What do you consider your community? Is it a set of people that share the same ideas or characteristics as you? Is it a certain area or neighborhood, or does it extend farther than a neighborhood?

Geography plays a major role in how we perceive what a community includes. The idea of community is one bound by geography. Inside each community there are different communities to which we belong. Whether it is our national sense of community, which is bound by borders and fences; or a community based on who you identify with, such as LGBT, athletes, mothers. Even then we can delve into the details of who is included in a particular community. Boundaries, borders, and lines on a map make a huge difference in how we perceive certain areas of where we live. Spatial extent is something most people consider when thinking about the community they live in. We draw boundaries and borders, but to understand what your community holistically is, these borders and boundaries must be broken down, examined, and challenged. For example, if a father who lives in Canada considers his community; maybe he considers it only as those in his country that also share the his characteristics and are bound by the Canadian border. This would exclude the rest of the world that share the same characteristics. This is an age of connection; we all have connections to other areas and people we may not realize.

By using maps, we are able to spatially understand what resources are readily available, but there are other things maps can indicate. Maps are important in showing spatial patterns, areas of neglect, opportunity, and even non-engagement in the sense of community mapping. Maps can also tell lies; they can be inaccurate and deceiving to the viewer by leaving certain data out, or displaying only some of the available data, as Mark Monmonier tells in his novel, How to Lie With Maps. However, maps are more useful than harmful to most agendas, they show spatial extents, patterns, histories, stories, among other things. They are a helpful tool in seeing where your community’s resources are and what kinds of patterns exist. Maps can be used to convey many different ideas, almost anything really. If you can study it, you can map it. In my experience with physical geography, GIS (Geographic Information Systems), and human geography, I have found that the possibilities to spatially display ideas and information are endless. The term Geography is derived from the Latin term Geographia, and ultimately from Greek geographein; Geo (Earth) and Graphein (to write). Geography seeks to study and describe the earth, including patterns and features. Maps are the most effective in relaying the messages that geography seeks to display. In this day and age we are drawn to visual representations of ideas. Geographers use maps as a useful and intriguing representation of spatial ideas.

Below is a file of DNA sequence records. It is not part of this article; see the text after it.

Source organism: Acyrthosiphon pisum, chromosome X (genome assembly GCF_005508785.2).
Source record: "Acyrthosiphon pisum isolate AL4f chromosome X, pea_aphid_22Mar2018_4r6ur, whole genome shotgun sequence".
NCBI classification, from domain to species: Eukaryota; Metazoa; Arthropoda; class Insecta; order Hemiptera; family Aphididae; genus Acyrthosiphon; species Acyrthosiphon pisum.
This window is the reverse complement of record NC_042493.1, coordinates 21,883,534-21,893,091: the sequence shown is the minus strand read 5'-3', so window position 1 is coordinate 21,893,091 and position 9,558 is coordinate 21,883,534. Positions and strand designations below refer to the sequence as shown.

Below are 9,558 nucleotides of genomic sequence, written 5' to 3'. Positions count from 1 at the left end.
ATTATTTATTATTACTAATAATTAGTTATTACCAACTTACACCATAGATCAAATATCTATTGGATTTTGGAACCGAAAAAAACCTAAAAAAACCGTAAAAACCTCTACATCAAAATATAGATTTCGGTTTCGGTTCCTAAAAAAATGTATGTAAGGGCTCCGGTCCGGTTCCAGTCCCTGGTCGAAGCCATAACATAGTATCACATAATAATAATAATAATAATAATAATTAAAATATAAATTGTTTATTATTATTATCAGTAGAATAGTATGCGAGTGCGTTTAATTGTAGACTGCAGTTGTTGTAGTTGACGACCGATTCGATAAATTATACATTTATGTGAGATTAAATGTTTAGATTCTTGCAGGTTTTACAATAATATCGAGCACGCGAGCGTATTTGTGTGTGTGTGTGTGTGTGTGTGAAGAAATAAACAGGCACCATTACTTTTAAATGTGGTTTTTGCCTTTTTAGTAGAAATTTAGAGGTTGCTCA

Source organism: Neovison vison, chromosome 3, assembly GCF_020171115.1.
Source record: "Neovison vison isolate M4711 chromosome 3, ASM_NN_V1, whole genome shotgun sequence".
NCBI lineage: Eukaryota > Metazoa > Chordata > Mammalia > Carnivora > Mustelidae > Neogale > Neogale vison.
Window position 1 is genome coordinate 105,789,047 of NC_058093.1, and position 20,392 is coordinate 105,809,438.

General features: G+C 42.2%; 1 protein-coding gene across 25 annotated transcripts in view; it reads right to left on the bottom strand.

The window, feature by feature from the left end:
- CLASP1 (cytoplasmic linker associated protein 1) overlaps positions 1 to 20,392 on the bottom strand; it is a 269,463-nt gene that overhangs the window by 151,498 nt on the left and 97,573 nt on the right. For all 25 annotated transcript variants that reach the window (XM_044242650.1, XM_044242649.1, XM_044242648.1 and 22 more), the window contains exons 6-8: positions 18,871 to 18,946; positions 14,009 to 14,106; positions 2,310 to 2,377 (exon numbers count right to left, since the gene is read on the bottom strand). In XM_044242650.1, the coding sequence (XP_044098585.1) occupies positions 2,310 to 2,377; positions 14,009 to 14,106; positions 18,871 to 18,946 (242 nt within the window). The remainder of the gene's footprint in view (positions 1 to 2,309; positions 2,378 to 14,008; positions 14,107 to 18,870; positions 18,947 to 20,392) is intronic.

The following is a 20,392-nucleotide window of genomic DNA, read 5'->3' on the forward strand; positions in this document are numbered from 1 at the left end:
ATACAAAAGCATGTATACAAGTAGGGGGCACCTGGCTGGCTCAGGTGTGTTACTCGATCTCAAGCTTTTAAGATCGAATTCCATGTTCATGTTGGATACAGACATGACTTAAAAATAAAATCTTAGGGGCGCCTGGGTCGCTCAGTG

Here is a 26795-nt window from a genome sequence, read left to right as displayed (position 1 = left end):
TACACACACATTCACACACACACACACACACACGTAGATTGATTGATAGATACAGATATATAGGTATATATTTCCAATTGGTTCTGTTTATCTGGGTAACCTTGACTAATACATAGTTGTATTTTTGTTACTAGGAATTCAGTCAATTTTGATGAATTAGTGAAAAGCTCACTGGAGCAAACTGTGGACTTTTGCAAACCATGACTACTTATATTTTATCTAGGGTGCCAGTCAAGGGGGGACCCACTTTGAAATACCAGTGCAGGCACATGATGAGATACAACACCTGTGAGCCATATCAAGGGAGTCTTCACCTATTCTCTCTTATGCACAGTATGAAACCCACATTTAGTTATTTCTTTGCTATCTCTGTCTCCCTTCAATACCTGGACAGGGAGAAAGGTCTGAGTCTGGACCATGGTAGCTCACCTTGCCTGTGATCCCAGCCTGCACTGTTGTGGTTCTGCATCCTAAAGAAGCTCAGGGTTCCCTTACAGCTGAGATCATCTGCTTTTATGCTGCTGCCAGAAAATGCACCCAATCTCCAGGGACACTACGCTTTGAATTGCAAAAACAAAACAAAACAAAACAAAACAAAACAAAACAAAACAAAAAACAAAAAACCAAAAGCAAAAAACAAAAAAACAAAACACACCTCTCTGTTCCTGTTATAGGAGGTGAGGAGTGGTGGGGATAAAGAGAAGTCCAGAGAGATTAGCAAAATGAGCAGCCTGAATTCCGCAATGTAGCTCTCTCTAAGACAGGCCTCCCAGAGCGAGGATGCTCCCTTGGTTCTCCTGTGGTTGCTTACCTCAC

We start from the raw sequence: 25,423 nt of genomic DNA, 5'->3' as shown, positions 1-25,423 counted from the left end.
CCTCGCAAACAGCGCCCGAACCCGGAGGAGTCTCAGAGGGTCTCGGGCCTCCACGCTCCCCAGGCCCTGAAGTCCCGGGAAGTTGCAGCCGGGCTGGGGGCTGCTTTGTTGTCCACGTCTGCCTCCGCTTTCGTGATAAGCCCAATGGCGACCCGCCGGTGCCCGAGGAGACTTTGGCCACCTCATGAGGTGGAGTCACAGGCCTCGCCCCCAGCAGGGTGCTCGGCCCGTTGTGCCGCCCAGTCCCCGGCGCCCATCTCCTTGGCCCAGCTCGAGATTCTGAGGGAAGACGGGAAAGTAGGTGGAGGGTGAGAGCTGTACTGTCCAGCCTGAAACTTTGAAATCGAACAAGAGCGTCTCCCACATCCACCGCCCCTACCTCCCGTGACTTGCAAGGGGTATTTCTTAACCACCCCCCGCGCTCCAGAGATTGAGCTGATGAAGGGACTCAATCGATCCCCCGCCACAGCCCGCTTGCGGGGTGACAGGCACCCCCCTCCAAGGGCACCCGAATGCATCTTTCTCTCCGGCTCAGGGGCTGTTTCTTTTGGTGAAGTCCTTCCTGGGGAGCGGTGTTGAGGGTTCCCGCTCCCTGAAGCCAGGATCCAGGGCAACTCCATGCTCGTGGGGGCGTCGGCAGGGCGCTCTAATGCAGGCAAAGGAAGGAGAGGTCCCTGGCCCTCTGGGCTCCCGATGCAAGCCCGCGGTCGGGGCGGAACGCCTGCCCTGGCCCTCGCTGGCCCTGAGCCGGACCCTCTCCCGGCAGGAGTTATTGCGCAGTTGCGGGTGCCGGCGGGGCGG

When I started collaborating with Gk & Allison for this project, I saw great opportunity to show the difference in where resources are in relation to a specific issue. For me community based mapping is a very important tool to convey a message, and to engage with the people in proximity to me. I wanted to engage people in a fun way and have them learn about where their resources are and to show how similar we all are, even in a city divided by myriad borders and boundaries. Among other divides, Kansas City has a racial divide. Where people are from or where they live has bearing on how people view you and who they think you are. But it is with Contracting An Issue (CAI) project that I want to break the stereotypes, and show the Kansas City community that we are all connected in the sense of this subject. When we break down those boundaries, and challenge our borders, we see that there is little that prevents us from including each other as a community. Primarily it is space that separates us, not race, gender, or social class. - Michael Kaiser

Coming Soon ! : Cartography- CAI

Another layer of engagement in the Contracting An Issue project; a series of resource/ thematic mapping projects from geographer Michael Kaiser

Here are a few HIV/AIDS related articles over the past few weeks that are worth checking out

The Conversation -Academic rigor, journalistic flair

When it comes to health care, young gay men are falling through the cracks

Why are HIV survival rates lower in the Deep South than the rest of the US?